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Alexa, Google Assistant On A Collision Course

Amazon holds the lead in voice-assisted devices, but Google will catch up this year, says Futuresource

Voice assistance is the new killer app, at least according to Futuresource Consulting, and a two-horse race between Amazon and Google is well along.

With the explosive consumer acceptance of smart speakers, Futuresource believes 2018 will see a marked increase in devices supporting far-field voice communications.

Smart speakers represented over half of the total 49.6 million voice-assistant devices (VAs) shipped worldwide last year, and the range of products supporting assistants from Amazon, Google, Microsoft and Apple has expanded to include media streamers, consoles, smart TVs and wearables.

Given this expanded addressable market, Futuresource has added headphones and wearables to its VA market forecast and calculates that these categories alone will exceed 100 million VA integrated devices by 2021.

“2017 was the year [when] voice assistants made their first serious moves beyond smart speakers and into other product categories. This momentum is anticipated to accelerate in 2018 with headphones, smart home hubs, wireless networking equipment and set-top boxes all expected to see popular consumer launches,” said Rasika D’Souza, senior market analyst at Futuresource.

Amazon maintained its dominance in the U.S. market, while Google made in-roads in 2017 to establish itself as the clear No. 2. Futuresource believes Google Assistant will close the gap to Amazon’s Alexa over the next two years.

See: Amazon-Google Feud Reignites

The much bigger mid-term challenge to Amazon and Google is emerging in Asia. In China, where companies such as Alibaba and Baidu have invested heavily in artificial intelligence, ecosystems are being built around first-generation devices, while companies including Naver and Line are progressing similarly in South Korea and Japan, respectively.

It’s clear that some brands are using VAs as a key to strategies offering a unified experience across multiple devices. This is evident where VAs act as a hub to combine several items together to form smart solutions for bathrooms or kitchens. This is a strategy that Futuresource believes will be replicated in other verticals such as education and the enterprise.

“2018 is a particularly critical time in terms of VA implementation,” said Simon Bryant, director of research at Futuresource. “It is a battleground for companies positioning themselves to be the basis of future smart home platforms, integrating different ecosystems and crossing traditional divides between rooms, sectors, OS and ecosystems. Those VAs that do not gain traction in the next 12-18 months will find themselves out of the loop, with potential OEM and service partners focusing their efforts on those platforms with which they have already struck agreements.”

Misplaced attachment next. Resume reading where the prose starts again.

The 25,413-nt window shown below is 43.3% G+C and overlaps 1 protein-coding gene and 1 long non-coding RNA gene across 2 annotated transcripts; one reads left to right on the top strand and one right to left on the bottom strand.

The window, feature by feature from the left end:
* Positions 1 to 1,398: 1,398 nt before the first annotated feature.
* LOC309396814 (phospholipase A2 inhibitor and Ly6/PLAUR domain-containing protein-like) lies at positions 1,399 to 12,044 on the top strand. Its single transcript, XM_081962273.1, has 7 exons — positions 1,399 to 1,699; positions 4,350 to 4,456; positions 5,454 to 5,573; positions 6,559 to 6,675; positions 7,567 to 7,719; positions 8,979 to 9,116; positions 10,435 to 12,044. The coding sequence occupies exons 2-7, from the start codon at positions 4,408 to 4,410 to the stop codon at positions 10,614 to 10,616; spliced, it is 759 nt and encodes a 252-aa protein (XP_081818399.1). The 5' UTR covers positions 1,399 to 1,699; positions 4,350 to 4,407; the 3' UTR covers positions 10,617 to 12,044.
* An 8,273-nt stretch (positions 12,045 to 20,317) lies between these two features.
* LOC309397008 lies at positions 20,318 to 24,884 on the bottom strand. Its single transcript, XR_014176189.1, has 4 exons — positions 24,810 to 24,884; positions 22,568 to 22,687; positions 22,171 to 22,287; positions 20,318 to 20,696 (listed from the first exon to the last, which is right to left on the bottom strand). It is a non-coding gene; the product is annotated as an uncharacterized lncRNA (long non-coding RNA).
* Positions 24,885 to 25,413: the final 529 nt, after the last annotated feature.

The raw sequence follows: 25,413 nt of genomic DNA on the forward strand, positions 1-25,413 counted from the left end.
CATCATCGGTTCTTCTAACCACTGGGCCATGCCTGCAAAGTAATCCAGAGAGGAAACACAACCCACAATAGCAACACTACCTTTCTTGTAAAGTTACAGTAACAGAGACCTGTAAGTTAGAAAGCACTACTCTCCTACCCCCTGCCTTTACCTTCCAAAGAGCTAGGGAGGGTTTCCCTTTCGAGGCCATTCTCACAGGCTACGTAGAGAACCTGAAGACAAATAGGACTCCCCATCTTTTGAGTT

By 2027, Futuresource envisions that VAs will be pervasive, incorporated into the fabric of a smart home, interacting with sensors, cameras, control points and devices to automate the smart home and help manage consumers’ daily lives. Futuresource posits that the user will choose which VA to install across devices the way smartphone and PC users choose which apps and software to use.

See: Amazon Says Voice Control’s The Future

According to Futuresource, voice assistants are not simply about providing a new interface for consumers; VAs are about creating the new, primary interface for electronic devices.

The analysis comes courtesy of “Voice Assistants in Consumer Electronics,” an update to the release in June 2017 of the Futuresource report “Voice Assistant Opportunities in the Home.” It addresses the rapid and expanded roll-out of new devices, partnerships and wider developments relating to VAs in smart speakers and other devices. This new report adds regional commentary and data and provides a summary and update on the future market outlook, adoption of voice assistants in other devices and sectors, and guidance on the long-term opportunities and threats. It supplies market data for 2016-17 and forecasts until 2021.